Hedge funds are becoming more bullish on the euro. Not only are they betting that the currency’s rally will continue, but they think it will rise to levels last seen in early 2018.
Interest in buying options to prepay another 5 percent in euros over the next six months is strong, according to two traders and a broker in London who are familiar with such trades. As of 10:44 a.m. in London, the euro was trading little changed at $1.1836.
The chances of a Democratic victory, and what that means for the U.S. fiscal plan, is one of the main drivers of dollar weakness, added the traders, who asked not to be identified because they are not authorized to speak publicly.
It’s not just hedge funds. The bullishness on the euro has lifted risk reversals across maturities to between 60 and 80 basis points, a phenomenon that has occurred only three times since Bloomberg began compiling data in 2006. In all cases, the euro has rallied more than 5% in a few months.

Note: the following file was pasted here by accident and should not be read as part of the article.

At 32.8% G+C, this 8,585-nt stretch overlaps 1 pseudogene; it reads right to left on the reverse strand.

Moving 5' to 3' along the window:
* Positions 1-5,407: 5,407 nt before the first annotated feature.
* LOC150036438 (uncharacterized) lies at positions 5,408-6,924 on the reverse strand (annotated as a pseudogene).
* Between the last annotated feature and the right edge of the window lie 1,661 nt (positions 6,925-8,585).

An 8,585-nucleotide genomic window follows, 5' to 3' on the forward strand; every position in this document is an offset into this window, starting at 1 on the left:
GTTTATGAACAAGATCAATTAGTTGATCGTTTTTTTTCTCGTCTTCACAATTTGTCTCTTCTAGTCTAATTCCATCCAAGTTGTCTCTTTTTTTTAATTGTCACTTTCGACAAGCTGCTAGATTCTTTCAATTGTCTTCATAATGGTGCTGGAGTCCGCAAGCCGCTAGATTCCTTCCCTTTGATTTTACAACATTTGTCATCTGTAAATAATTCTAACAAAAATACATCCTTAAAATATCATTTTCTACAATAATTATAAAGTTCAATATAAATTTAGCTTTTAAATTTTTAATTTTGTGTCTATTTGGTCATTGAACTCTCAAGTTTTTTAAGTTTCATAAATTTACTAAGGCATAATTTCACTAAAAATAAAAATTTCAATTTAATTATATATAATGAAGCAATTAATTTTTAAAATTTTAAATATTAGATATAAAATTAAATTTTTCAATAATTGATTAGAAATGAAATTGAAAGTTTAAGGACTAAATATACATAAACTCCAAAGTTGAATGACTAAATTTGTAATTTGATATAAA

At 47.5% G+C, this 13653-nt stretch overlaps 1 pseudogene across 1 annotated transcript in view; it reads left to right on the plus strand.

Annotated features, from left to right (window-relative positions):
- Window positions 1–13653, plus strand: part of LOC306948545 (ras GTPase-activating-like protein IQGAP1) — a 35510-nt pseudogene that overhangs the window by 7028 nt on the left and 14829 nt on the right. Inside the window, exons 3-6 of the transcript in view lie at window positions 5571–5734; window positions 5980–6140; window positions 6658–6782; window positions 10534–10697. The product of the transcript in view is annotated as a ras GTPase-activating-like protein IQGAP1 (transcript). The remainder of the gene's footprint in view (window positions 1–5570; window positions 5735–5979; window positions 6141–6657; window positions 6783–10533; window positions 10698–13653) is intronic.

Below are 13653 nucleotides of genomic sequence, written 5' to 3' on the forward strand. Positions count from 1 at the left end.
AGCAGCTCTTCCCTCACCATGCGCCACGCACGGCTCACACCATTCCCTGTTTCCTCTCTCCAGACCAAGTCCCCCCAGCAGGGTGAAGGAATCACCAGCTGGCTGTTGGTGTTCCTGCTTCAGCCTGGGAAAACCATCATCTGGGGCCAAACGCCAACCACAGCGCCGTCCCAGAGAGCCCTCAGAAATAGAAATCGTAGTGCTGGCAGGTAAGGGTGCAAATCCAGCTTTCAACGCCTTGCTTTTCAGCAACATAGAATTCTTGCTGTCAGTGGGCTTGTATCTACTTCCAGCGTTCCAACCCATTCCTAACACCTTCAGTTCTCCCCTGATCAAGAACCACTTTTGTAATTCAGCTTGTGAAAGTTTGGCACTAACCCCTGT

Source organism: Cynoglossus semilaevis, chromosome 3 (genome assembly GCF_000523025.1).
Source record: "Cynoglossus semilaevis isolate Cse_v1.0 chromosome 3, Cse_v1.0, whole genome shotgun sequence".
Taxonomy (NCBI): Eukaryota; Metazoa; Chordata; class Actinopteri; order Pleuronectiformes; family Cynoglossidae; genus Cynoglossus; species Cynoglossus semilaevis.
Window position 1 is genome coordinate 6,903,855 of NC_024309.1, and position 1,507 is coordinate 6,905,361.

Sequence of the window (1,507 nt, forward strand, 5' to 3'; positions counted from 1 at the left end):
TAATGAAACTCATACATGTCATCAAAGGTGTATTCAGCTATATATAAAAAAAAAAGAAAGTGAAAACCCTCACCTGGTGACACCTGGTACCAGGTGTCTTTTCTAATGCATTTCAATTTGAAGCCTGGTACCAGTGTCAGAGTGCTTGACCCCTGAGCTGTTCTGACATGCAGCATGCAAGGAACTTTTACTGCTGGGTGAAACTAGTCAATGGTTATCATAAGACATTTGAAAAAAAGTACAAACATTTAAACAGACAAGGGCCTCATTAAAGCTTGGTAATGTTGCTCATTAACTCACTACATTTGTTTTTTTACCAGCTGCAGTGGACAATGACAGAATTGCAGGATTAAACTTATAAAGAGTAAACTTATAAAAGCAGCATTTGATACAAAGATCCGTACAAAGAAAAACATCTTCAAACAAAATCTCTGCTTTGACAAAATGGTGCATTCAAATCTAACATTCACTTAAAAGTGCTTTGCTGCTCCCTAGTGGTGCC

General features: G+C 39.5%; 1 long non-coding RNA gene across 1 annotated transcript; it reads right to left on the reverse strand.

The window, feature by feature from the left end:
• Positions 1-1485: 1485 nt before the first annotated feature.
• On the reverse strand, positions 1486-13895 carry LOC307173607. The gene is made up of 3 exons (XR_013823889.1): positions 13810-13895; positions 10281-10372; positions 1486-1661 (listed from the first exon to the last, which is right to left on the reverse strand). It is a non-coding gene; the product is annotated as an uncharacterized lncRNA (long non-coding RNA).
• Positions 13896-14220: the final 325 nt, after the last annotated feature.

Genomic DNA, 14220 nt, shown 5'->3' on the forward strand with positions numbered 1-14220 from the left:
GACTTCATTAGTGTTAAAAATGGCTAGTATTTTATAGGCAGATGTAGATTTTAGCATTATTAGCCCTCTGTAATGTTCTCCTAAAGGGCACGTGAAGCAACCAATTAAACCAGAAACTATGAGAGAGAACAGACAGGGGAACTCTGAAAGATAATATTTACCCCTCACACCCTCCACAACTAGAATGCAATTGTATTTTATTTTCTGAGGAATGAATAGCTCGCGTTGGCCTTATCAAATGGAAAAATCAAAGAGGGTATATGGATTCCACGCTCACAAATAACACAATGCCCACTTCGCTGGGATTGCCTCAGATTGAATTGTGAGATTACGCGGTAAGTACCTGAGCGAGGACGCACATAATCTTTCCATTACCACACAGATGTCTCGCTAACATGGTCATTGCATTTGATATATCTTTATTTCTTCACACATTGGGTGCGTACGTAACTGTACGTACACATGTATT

And that conviction in the euro’s long-term strength, despite the euro’s biggest decline against the dollar in more than four months on Wednesday, has barely wavered on the risk reversal a month later on deadline. While the common currency still benefits from the misfortune of the dollar, it is also riding high on optimism about the fiscal and monetary union exhibited by the eurozone.
Options trading data from the Depository Trust & Clearing Corporation passing through this month showed a strong preference for the euro to be bullish rather than bearish. Some even bought structures that would pay if the euro rose to $1.28. That’s an 8 percent increase from current levels and the highest since 2014.
Economic data from the U.S. and the European Union due to be released on Friday could be the driving force behind the euro and the dollar.
- Note: Vassilis Karamanis is a forex and interest rate strategist who writes for Bloomberg. His observations are his own and are not intended as investment advice.
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